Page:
During the constant upheaval of the Middle Ages, Alcaine was converted into a strong fortress with the construction of 11 towers. Although their construction is attributed to the Muslims - who were in that area around the sixteenth century - the towers ended up in the hands of the Christians during the Reconquest. The names of both the village, Alcaine, and some of the geographic features (e.g. the Benicozar hill) are also of Arabic origin.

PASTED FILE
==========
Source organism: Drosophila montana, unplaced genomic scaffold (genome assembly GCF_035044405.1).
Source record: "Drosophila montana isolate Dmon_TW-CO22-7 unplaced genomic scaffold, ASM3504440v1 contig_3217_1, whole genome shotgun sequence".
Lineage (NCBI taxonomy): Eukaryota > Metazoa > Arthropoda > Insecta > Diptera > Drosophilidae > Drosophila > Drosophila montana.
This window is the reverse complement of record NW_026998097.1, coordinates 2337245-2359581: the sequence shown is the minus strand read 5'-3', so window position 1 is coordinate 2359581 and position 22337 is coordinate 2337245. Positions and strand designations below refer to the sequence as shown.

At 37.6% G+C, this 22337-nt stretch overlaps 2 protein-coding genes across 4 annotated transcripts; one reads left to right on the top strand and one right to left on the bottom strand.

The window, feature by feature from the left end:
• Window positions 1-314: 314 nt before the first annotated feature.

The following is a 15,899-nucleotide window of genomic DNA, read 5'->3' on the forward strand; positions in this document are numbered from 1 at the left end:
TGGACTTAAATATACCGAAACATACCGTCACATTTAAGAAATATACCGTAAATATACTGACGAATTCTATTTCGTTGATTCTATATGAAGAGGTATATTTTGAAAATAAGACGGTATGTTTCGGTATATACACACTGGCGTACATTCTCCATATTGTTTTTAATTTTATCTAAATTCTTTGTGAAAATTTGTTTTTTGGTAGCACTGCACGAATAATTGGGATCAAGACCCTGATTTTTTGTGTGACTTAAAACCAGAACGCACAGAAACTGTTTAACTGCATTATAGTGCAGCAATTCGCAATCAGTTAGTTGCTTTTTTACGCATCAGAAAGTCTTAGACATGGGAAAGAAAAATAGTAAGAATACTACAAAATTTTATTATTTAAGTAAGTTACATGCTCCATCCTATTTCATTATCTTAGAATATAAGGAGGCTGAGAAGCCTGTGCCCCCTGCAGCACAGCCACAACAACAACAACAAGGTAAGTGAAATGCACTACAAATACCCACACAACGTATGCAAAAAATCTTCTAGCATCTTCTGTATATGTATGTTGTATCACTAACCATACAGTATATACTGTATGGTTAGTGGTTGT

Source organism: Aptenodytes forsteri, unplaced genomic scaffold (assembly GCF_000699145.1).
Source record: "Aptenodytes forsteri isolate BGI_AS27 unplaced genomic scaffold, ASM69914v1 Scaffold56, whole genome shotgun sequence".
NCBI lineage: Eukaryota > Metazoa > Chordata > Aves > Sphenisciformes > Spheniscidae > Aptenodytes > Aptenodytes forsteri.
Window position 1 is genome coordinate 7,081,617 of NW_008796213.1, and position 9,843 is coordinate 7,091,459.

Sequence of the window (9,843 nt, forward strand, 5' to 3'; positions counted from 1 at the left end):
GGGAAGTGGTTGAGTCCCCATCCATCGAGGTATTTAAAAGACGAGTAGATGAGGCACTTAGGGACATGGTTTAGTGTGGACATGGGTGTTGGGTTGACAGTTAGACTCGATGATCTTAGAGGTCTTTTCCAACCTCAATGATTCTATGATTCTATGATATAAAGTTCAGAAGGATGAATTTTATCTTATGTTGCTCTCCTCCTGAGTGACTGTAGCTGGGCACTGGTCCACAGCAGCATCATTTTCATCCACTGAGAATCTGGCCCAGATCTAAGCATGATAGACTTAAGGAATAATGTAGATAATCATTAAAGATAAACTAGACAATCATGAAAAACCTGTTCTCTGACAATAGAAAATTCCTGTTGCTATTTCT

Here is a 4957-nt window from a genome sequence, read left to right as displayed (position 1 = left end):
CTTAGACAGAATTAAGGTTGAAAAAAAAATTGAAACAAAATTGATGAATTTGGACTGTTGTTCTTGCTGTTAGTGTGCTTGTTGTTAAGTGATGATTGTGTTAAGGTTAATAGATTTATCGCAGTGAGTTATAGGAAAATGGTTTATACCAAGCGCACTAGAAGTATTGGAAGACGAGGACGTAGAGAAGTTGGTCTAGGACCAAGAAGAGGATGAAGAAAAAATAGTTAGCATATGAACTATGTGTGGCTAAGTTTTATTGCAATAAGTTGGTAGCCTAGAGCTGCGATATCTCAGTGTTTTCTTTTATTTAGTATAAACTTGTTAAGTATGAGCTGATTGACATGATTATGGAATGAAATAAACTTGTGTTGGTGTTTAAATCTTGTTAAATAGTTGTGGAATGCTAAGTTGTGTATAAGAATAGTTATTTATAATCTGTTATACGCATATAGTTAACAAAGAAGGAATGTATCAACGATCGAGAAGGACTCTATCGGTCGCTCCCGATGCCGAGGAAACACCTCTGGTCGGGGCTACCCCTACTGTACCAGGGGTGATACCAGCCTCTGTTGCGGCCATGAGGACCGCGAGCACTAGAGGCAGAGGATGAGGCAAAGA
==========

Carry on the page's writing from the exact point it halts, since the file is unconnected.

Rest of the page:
Nowadays the towers are damaged and two of them have been converted into pigeon houses. The only remains of the Muslim fortress are parts of its towers and floor. Yet, the route clearly shows the key defense role of the buildings and offers spectacular views over the surrounding area. The path goes from the church square to the old washhouses. At the mid point of the route you will find an information board regarding the defensive fortress and the orography of the place. A short path splits off from the main trail, leading to the "cueva de los Esquiladores" (the cave of the shearers), used to store goods during wartime and for stockbreeding activities